Excel Tip of the Week #357 - Removing duplicates redux

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Hello all and welcome back to the Excel Tip of the Week!  This week we have a General User level post in which we're making a definitive re-examination of how to remove duplicates in your data using Excel.  This was most recently covered in TOTW #98.

How removing duplicates works

All of the tools we are going to look at work in fundamentally the same way, so before we get into them, let's review how they work.

What counts as a duplicate?

Excel counts two cells as being the same if their contents are exactly the same - i.e. the same characters in the same order.  Note that, like almost all things in Excel, it is however NOT case-sensitive.

So in this example, the APPLE is removed as it is considered to be identical to Apple.

Some things that look identical might not be

Sometimes you will see things like this:

In this case, one of the "Banana" cells actually contains "Banana ", with a trailing space.  This is enough to have Excel count the cells as different, even though they may not appear to be.

If you're looking to remove excess spaces, try the TRIM function - see TOTW #212 for more on that.

Unique values are kept starting from the top

As you can see from the Apple / APPLE example above, the first occurrence of each unique value is kept, and the later ones are removed.  The order of items is left unchanged.

This is useful because if e.g. you have some updated contact information for some, but not all, of your clients, you can selectively merge them by:

  1. Putting the newer data at the top
  2. Copying the older data below, with all the columns lined up
  3. Removing duplicates based on the client name / unique ID
  4. Sorting the final data as desired

By following these steps, the older data will be preferentially removed where newer data is available, but old data will be left alone if no newer version exists.

How to remove duplicates

The main way to do it is with the tool on Data => Remove Duplicates:

This is a simple tool to use and will quickly do the job.  However, it's worth noting that the process is a bit different for multi-column data.  Take this example:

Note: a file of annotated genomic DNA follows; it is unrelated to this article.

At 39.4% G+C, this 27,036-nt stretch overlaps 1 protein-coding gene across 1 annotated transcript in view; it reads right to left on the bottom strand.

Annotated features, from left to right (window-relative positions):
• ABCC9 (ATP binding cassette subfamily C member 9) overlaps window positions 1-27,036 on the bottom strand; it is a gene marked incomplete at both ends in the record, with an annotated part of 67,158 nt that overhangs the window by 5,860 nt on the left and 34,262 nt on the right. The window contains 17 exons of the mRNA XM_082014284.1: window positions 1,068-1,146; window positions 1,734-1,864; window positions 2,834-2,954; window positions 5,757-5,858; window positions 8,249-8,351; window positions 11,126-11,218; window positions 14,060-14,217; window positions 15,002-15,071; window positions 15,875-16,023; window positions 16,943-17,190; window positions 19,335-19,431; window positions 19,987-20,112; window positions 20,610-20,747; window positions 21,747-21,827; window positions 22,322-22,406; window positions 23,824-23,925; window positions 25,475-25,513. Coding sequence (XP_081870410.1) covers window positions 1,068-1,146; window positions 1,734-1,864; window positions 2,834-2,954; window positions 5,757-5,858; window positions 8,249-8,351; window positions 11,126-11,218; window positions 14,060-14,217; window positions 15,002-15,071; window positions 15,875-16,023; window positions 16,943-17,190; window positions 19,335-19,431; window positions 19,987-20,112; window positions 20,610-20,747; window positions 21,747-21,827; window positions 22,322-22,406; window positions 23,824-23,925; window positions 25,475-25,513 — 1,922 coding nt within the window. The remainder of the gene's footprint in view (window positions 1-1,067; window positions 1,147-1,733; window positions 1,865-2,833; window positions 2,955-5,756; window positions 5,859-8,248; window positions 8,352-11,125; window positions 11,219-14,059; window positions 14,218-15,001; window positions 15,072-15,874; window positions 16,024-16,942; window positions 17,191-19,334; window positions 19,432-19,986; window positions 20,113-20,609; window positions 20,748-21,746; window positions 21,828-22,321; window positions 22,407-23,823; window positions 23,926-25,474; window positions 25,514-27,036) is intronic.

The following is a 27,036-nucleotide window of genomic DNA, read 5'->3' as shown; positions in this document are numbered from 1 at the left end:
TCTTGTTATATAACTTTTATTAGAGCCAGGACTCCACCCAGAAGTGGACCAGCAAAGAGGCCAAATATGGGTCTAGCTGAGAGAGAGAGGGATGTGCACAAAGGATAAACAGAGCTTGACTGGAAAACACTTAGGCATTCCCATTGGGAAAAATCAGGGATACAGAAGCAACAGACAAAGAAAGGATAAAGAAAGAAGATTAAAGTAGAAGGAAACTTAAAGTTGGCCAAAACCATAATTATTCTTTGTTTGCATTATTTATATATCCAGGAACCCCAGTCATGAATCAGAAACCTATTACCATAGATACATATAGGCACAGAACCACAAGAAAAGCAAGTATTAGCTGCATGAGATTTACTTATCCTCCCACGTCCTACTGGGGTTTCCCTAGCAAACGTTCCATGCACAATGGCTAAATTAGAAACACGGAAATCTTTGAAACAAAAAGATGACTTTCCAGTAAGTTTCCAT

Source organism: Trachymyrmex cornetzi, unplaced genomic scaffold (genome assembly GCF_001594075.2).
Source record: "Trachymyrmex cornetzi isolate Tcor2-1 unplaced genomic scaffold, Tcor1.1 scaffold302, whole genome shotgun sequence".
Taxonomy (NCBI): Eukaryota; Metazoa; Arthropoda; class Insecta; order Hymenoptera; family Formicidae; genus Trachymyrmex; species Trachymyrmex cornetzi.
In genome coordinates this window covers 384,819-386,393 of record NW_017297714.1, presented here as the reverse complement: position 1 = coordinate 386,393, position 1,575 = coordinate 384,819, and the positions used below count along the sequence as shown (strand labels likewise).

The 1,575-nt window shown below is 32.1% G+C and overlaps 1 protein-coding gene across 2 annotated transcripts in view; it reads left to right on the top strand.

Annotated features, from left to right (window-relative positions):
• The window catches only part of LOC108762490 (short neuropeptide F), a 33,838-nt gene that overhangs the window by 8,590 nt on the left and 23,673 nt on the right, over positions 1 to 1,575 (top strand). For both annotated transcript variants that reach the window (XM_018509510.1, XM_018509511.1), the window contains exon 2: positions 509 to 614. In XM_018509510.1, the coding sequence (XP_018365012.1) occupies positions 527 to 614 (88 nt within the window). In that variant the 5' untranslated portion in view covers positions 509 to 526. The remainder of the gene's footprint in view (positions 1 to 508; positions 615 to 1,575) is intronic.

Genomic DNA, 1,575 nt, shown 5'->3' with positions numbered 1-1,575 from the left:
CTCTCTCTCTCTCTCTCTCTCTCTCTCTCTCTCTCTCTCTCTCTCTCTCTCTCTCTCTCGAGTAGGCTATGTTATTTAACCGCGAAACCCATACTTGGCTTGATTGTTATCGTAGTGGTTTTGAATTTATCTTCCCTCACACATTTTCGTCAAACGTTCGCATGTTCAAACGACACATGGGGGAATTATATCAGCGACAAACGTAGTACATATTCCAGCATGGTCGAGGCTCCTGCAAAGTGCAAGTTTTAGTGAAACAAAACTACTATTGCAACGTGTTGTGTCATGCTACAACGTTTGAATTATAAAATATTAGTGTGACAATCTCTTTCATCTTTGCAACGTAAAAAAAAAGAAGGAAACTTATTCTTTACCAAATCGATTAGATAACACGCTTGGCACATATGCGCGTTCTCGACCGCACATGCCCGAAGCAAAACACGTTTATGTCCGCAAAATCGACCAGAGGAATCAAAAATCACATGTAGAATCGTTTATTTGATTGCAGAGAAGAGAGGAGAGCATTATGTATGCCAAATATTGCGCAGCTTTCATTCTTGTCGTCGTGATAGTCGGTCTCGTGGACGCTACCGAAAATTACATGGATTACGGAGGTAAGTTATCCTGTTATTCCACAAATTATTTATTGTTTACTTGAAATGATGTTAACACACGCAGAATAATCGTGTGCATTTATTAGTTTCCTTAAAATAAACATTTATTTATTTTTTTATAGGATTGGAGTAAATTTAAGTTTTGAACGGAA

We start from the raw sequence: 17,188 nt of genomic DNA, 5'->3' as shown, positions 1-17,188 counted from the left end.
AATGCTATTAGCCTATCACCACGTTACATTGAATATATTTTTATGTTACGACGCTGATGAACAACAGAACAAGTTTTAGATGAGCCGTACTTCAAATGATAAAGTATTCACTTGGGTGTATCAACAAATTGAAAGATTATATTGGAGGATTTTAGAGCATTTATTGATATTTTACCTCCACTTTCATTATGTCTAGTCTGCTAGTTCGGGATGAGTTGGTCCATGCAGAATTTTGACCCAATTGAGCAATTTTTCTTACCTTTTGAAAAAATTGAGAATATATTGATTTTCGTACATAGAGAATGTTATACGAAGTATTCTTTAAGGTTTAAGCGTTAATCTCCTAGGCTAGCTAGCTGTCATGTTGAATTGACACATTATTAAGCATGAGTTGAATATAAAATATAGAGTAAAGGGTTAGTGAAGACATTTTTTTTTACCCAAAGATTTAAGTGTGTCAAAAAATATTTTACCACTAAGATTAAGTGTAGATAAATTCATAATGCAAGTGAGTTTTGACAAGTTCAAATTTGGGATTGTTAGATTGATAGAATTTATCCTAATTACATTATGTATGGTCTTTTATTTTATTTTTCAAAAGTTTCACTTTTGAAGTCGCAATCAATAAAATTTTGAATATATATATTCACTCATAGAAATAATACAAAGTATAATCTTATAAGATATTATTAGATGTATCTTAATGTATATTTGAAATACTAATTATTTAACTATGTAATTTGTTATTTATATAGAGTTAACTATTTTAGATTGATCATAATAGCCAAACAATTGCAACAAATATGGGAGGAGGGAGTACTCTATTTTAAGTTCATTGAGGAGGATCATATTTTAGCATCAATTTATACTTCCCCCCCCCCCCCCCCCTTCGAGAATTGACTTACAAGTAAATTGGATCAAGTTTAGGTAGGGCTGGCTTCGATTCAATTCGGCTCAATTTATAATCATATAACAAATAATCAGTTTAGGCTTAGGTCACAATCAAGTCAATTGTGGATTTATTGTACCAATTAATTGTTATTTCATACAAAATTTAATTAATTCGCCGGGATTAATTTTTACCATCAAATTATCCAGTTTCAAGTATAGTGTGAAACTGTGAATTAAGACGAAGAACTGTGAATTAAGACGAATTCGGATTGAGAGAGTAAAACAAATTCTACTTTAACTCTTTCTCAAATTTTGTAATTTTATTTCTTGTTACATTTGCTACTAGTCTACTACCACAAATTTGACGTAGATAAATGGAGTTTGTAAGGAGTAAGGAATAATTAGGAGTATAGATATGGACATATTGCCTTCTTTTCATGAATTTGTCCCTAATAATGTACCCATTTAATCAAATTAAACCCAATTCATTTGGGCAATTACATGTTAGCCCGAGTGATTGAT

In this case, we want to keep the most recent date for each client, but we want to trim down the entire table.  So we would only care about duplicates in the Client ID column.  Compare this example, where we are merging orders from two different databases:

Here, we only want to remove duplicates where the entire row is repeated.  And you can imagine cases in between these two.

So, when we go to Data => Remove duplicates for multi-column regions, we get this menu:

Here we can choose which columns are important for the removal - as in this example, where we only care about removing duplicate client IDs.

Other methods

You might notice that the above option only works for removing duplicates from rows.  Our first alternative gets around that - the Microsoft 365-only dynamic array function, UNIQUE:

Instead of removing the duplicates from the original, like on the Data tab, this function separately produces the unique values as a spilled array.  The full syntax is:

=UNIQUE(array, by column, exactly once)

Array is the row, column, or 2D array to be handled.  Note that UNIQUE always considers all the values, unlike Remove Duplicates, so in our above example the latest sales contacts had to be obtained through a lookup.
By column is an optional input that can be used to have UNIQUE consider unique columns, rather than the default of unique rows, by entering TRUE.
Exactly once is an optional input that can be used to instead return the values which appear exactly once in the range, rather than each distinct item, again by entering TRUE.

There is also a "remove duplicates" option in Power Query; this works effectively identically to the version on the Data tab and only works row-wise.

And that's all there is to say about removing duplicates!  Give it a try next time you need to manipulate your data.

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